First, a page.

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PLoS One. 2014 Jan 31;9(1):e86170. doi: 10.1371/journal.pone.0086170. eCollection 2014.

Sticky tunes: how do people react to involuntary musical imagery?

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Hochschule Luzern - Musik, Lucerne University of Applied Sciences and Arts, Luzern, Switzerland ; Department of Music, University of Sheffield, Sheffield, United Kingdom.
Helsinki Institute for Information Technology HIIT, Aalto University, Espoo, Finland.
Psychology Department, Goldsmiths, University of London, London, United Kingdom.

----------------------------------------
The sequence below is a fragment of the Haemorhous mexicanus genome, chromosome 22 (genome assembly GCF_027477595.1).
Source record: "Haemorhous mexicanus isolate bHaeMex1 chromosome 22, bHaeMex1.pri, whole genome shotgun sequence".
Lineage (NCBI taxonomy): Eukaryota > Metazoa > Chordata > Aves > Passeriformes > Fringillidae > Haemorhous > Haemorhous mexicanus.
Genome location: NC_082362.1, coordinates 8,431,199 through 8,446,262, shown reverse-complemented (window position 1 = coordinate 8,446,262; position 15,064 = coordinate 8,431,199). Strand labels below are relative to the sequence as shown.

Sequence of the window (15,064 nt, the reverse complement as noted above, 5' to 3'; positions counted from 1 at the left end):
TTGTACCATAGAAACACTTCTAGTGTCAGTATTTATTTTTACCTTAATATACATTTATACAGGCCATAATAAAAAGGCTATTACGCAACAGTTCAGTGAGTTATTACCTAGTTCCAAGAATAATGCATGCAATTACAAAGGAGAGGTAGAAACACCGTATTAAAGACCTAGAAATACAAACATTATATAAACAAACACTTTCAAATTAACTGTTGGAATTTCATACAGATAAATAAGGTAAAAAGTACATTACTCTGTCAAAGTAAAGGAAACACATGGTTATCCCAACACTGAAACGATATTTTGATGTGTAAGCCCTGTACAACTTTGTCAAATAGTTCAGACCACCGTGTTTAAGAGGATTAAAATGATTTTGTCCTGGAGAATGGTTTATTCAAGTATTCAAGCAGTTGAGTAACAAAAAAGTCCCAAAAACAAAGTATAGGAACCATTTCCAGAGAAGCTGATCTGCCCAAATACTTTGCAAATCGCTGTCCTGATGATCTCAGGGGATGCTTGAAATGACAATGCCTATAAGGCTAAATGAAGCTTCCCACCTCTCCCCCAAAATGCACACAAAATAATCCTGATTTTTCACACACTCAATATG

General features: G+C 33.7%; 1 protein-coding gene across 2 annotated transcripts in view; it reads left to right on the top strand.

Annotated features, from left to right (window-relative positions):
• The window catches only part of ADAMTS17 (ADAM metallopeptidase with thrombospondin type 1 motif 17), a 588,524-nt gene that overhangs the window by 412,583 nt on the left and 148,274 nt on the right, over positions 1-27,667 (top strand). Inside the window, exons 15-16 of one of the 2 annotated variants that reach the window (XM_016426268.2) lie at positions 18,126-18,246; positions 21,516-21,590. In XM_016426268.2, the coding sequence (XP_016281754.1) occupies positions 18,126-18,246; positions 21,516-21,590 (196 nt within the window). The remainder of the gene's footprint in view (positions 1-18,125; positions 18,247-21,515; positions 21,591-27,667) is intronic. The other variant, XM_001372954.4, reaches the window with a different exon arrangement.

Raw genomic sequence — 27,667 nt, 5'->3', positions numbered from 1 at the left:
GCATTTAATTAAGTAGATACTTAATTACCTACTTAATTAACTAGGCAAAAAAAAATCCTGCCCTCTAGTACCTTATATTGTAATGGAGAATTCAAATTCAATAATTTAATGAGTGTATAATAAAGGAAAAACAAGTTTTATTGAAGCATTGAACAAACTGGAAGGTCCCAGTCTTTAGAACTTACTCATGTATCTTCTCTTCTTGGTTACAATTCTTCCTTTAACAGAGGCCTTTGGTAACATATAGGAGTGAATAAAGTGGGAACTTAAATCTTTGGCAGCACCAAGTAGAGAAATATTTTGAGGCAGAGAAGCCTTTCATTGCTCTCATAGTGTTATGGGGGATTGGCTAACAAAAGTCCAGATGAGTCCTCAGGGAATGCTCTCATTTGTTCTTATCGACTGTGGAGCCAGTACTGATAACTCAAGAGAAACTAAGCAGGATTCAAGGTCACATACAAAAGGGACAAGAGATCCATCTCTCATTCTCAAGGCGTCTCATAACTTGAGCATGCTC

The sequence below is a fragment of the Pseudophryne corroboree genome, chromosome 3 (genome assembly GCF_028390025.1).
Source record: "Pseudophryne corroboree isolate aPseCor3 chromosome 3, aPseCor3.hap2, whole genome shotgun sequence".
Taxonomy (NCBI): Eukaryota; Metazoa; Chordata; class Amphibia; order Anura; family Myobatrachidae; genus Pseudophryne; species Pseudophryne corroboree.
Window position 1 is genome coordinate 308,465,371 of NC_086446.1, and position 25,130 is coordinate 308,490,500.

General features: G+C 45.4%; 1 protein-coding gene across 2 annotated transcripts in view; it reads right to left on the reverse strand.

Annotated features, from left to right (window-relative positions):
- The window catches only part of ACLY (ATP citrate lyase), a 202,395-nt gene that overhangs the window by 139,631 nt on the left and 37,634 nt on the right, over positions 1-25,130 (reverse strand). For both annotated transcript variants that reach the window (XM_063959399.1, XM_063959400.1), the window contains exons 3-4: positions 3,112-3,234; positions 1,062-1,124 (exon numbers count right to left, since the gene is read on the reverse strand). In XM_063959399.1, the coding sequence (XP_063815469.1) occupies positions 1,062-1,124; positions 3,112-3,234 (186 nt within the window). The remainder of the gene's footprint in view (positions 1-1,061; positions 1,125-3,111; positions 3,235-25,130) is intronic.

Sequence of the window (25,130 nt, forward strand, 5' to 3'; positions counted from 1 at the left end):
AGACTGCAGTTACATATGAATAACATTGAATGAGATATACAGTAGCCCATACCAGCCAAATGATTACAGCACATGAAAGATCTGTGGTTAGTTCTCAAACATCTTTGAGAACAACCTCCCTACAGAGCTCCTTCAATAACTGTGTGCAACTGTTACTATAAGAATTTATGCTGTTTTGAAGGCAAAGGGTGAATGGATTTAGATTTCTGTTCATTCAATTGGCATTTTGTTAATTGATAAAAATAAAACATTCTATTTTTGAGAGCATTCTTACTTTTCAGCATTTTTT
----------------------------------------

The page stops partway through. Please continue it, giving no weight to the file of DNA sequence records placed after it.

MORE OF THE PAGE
The vast majority of people experience involuntary musical imagery (INMI) or 'earworms'; perceptions of spontaneous, repetitive musical sound in the absence of an external source. The majority of INMI episodes are not bothersome, while some cause disruption ranging from distraction to anxiety and distress. To date, little is known about how the majority of people react to INMI, in particular whether evaluation of the experience impacts on chosen response behaviours or if attempts at controlling INMI are successful or not. The present study classified 1046 reports of how people react to INMI episodes. Two laboratories in Finland and the UK conducted an identical qualitative analysis protocol on reports of INMI reactions and derived visual descriptive models of the outcomes using grounded theory techniques. Combined analysis carried out across the two studies confirmed that many INMI episodes were considered neutral or pleasant, with passive acceptance and enjoyment being among the most popular response behaviours. A significant number of people, however, reported on attempts to cope with unwanted INMI. The most popular and effective behaviours in response to INMI were seeking out the tune in question, and musical or verbal distraction. The outcomes of this study contribute to our understanding of the aetiology of INMI, in particular within the framework of memory theory, and present testable hypotheses for future research on successful INMI coping strategies.

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